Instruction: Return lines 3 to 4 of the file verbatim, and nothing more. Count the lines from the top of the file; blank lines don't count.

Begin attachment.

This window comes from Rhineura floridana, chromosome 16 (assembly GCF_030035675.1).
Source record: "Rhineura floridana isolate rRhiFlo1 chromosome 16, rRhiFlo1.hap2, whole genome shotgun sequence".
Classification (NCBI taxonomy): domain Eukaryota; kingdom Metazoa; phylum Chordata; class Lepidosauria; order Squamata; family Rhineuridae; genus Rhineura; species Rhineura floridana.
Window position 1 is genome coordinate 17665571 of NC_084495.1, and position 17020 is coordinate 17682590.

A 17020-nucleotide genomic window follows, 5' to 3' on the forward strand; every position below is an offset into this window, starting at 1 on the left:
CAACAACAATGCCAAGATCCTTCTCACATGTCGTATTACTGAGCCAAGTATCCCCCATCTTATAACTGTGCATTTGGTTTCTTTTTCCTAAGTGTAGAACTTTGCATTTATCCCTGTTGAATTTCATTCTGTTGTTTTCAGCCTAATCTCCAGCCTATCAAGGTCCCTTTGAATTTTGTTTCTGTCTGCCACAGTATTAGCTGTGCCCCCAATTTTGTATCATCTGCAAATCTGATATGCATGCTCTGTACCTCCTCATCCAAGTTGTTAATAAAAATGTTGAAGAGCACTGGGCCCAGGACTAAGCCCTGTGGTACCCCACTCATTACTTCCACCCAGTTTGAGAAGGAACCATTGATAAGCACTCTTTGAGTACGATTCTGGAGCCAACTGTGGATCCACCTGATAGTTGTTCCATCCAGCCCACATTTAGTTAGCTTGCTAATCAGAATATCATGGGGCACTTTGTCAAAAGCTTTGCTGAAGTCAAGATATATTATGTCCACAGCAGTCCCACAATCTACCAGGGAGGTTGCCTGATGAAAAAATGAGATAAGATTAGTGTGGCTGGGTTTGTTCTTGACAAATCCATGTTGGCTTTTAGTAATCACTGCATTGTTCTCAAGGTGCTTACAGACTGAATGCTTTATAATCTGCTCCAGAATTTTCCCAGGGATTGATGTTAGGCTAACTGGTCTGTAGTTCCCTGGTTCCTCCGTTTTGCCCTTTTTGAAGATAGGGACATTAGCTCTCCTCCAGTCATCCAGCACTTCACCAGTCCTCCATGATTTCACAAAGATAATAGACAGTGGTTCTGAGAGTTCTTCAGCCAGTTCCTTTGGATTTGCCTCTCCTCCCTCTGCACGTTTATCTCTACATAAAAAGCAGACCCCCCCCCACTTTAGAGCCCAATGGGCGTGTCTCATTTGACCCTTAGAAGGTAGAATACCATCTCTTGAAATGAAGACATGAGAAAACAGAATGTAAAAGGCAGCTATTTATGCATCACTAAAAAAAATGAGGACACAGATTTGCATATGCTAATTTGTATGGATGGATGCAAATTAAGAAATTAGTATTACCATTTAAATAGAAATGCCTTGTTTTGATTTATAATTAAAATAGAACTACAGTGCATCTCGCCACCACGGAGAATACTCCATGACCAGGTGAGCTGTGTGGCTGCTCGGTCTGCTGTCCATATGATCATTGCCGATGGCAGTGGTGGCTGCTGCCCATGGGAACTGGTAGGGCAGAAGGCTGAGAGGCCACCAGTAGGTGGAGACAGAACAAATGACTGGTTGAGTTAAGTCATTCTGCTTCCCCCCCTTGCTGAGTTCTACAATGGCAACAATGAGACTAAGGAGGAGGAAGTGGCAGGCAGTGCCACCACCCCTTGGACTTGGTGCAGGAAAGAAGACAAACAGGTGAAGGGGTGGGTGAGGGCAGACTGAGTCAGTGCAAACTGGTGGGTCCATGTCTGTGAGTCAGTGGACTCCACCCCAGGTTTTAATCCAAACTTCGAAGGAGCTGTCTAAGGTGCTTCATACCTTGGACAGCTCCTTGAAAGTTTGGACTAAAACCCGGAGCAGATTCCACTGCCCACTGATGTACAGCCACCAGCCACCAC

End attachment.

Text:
Classification (NCBI taxonomy): domain Eukaryota; kingdom Metazoa; phylum Chordata; class Lepidosauria; order Squamata; family Rhineuridae; genus Rhineura; species Rhineura floridana.
Window position 1 is genome coordinate 17665571 of NC_084495.1, and position 17020 is coordinate 17682590.